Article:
The problem is advice—Especially, advice that is unsolicited. That kind of advice moves from the source to the recipient. What happens to it from there is for all intent and purpose, unknown.
There are exceptions, of course. The most obvious would be the advice you offer yourself. Advice that is often as unwanted as the advice offered another. I’m no exception, which is the reason I’ve been absent for the past couple of weeks.
In a long and rambling conversation with myself, the voice that lives inside my head suggested that I take a break. A break from everything except family.
That I take time to focus on my continued recovery, regaining my strength, and quieting my otherwise overactive mind. A chance to hit the Stop button and recalibrate. To follow my own advice, and follow a path of mindfulness, personal growth, and service to others.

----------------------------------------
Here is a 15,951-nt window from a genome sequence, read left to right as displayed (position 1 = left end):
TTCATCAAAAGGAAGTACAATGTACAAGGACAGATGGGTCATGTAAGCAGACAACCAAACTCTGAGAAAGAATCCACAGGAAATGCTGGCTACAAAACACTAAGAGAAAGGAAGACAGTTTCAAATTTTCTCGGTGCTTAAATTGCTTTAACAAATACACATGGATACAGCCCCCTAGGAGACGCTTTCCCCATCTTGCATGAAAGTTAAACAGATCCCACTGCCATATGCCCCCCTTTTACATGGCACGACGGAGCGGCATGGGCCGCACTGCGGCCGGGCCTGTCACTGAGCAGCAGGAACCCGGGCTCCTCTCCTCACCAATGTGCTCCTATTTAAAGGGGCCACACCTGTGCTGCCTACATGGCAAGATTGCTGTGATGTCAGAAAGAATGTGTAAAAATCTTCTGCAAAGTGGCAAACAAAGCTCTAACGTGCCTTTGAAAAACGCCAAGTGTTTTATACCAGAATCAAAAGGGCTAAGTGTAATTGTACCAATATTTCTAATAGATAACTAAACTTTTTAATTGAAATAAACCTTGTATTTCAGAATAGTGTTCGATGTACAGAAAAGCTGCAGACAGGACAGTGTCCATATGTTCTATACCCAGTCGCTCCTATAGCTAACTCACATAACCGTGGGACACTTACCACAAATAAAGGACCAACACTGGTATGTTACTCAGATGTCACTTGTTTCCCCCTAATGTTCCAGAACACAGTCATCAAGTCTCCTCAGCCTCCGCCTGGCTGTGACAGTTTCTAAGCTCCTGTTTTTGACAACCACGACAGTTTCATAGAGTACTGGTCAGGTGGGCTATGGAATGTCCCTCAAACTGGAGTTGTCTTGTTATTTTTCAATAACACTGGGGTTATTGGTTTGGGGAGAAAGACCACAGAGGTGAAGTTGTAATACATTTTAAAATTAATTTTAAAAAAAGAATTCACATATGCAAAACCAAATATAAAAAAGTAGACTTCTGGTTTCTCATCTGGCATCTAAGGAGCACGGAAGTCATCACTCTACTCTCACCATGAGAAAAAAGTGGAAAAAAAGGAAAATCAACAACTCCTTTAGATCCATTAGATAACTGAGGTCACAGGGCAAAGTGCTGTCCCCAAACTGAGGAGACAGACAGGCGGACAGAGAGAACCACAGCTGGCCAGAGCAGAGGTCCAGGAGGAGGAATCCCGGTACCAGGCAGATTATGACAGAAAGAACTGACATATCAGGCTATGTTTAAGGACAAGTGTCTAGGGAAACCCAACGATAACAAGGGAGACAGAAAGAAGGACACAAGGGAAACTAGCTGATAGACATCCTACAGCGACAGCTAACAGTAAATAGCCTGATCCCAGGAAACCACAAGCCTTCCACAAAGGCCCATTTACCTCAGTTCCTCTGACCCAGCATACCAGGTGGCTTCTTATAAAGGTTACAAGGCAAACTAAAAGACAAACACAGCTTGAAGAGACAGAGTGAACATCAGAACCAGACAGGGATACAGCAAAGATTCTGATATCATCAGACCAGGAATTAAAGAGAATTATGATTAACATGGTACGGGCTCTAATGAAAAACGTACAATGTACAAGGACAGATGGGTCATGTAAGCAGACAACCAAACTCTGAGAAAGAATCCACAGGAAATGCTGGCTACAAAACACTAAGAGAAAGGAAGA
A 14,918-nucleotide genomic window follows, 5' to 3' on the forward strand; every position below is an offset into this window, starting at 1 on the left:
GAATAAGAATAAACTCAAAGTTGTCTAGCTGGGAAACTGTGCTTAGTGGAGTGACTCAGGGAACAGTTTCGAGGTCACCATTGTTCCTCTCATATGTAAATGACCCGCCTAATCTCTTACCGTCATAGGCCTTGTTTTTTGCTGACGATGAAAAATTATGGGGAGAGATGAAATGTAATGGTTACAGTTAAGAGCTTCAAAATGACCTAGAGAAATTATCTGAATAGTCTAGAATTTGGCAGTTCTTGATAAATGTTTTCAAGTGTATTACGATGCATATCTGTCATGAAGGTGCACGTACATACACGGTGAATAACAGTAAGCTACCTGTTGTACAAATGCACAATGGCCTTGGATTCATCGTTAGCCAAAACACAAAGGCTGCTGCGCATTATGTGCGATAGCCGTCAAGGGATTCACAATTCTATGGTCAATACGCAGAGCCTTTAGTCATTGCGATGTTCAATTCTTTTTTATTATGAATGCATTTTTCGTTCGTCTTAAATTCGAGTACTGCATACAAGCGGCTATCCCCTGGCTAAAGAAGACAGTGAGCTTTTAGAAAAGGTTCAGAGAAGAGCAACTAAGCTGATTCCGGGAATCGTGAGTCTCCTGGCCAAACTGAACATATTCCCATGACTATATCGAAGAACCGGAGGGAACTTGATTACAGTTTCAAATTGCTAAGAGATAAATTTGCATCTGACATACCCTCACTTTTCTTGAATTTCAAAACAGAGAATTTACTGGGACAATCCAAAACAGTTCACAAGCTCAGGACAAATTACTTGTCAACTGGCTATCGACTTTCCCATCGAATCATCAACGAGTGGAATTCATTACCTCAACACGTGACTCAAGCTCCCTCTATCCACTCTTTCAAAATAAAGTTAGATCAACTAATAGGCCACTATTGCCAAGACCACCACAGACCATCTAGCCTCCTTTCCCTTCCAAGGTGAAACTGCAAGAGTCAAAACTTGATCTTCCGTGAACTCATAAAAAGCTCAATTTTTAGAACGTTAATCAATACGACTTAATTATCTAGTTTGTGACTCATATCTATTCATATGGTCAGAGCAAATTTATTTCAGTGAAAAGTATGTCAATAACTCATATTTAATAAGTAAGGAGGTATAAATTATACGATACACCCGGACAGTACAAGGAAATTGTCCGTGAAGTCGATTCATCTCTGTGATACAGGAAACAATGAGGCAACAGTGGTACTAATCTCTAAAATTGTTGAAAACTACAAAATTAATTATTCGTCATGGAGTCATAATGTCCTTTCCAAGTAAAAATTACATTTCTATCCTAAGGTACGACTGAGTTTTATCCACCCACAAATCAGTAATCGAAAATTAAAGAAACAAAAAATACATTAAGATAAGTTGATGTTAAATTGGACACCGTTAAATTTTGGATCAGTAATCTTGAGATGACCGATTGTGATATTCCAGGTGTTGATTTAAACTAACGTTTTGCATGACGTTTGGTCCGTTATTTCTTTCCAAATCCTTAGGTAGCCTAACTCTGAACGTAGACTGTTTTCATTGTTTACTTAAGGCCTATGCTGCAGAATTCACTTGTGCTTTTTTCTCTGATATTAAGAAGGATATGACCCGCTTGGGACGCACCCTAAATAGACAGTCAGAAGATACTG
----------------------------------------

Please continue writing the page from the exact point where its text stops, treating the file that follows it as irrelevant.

The problem is the relationship I have with advice in general regardless of the source.
This time, however, the advice was compelling, and it paid off. I was falling back into a familiar pattern of service to others while disregarding what is truly meaningful and rewarding to me. This time I stopped and listened to the part of me that said, “Talk is cheap! Show me! Take a break. Prioritize! Stop crowding your life with Urgent at the expense of Important.”
I recognized that talk isn’t always cheap. That sometimes it can be rich and rewarding. Especially, when you listen.internal dialoguerecalibrateself-talktalk is cheaptime out